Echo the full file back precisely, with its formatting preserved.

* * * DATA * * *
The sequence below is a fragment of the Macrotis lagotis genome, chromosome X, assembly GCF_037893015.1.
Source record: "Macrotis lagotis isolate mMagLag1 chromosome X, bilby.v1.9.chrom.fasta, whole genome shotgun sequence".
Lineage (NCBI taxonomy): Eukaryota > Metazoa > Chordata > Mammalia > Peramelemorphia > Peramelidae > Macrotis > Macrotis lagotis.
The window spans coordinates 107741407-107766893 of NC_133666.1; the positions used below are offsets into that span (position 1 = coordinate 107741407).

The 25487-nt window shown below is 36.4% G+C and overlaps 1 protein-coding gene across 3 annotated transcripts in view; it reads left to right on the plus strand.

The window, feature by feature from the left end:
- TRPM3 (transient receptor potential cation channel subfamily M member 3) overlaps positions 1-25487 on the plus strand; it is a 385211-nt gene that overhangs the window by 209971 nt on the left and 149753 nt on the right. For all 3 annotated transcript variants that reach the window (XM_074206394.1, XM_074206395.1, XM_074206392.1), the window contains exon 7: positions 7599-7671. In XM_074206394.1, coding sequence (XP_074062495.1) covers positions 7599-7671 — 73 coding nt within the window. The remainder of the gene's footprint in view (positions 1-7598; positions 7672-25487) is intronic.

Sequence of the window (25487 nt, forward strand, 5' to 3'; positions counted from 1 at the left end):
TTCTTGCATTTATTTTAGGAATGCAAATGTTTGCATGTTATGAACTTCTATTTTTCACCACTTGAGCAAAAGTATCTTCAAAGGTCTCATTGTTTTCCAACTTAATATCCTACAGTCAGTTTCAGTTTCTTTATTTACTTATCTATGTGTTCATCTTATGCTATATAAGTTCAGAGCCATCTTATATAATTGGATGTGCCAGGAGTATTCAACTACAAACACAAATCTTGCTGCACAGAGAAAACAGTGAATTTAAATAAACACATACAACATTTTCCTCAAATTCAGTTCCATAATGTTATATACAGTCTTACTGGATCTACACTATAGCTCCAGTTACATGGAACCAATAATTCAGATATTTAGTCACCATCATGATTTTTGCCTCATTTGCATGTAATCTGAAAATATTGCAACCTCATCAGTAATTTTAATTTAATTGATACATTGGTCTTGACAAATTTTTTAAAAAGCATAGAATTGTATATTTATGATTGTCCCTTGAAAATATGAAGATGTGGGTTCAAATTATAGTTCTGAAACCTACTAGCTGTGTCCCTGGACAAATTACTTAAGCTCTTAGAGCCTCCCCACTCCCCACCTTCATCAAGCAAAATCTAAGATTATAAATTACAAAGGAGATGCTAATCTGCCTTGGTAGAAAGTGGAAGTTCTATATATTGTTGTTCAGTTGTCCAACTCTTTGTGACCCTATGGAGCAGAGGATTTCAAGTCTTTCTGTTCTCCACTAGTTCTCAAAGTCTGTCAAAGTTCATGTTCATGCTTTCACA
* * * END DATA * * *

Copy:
The sequence below is a fragment of the Macrotis lagotis genome, chromosome X, assembly GCF_037893015.1.
Source record: "Macrotis lagotis isolate mMagLag1 chromosome X, bilby.v1.9.chrom.fasta, whole genome shotgun sequence".
Lineage (NCBI taxonomy): Eukaryota > Metazoa > Chordata > Mammalia > Peramelemorphia > Peramelidae > Macrotis > Macrotis lagotis.
The window spans coordinates 107741407-107766893 of NC_133666.1; the positions used below are offsets into that span (position 1 = coordinate 107741407).

The 25487-nt window shown below is 36.4% G+C and overlaps 1 protein-coding gene across 3 annotated transcripts in view; it reads left to right on the plus strand.

The window, feature by feature from the left end:
- TRPM3 (transient receptor potential cation channel subfamily M member 3) overlaps positions 1-25487 on the plus strand; it is a 385211-nt gene that overhangs the window by 209971 nt on the left and 149753 nt on the right. For all 3 annotated transcript variants that reach the window (XM_074206394.1, XM_074206395.1, XM_074206392.1), the window contains exon 7: positions 7599-7671. In XM_074206394.1, coding sequence (XP_074062495.1) covers positions 7599-7671 — 73 coding nt within the window. The remainder of the gene's footprint in view (positions 1-7598; positions 7672-25487) is intronic.

Sequence of the window (25487 nt, forward strand, 5' to 3'; positions counted from 1 at the left end):
TTCTTGCATTTATTTTAGGAATGCAAATGTTTGCATGTTATGAACTTCTATTTTTCACCACTTGAGCAAAAGTATCTTCAAAGGTCTCATTGTTTTCCAACTTAATATCCTACAGTCAGTTTCAGTTTCTTTATTTACTTATCTATGTGTTCATCTTATGCTATATAAGTTCAGAGCCATCTTATATAATTGGATGTGCCAGGAGTATTCAACTACAAACACAAATCTTGCTGCACAGAGAAAACAGTGAATTTAAATAAACACATACAACATTTTCCTCAAATTCAGTTCCATAATGTTATATACAGTCTTACTGGATCTACACTATAGCTCCAGTTACATGGAACCAATAATTCAGATATTTAGTCACCATCATGATTTTTGCCTCATTTGCATGTAATCTGAAAATATTGCAACCTCATCAGTAATTTTAATTTAATTGATACATTGGTCTTGACAAATTTTTTAAAAAGCATAGAATTGTATATTTATGATTGTCCCTTGAAAATATGAAGATGTGGGTTCAAATTATAGTTCTGAAACCTACTAGCTGTGTCCCTGGACAAATTACTTAAGCTCTTAGAGCCTCCCCACTCCCCACCTTCATCAAGCAAAATCTAAGATTATAAATTACAAAGGAGATGCTAATCTGCCTTGGTAGAAAGTGGAAGTTCTATATATTGTTGTTCAGTTGTCCAACTCTTTGTGACCCTATGGAGCAGAGGATTTCAAGTCTTTCTGTTCTCCACTAGTTCTCAAAGTCTGTCAAAGTTCATGTTCATGCTTTCACA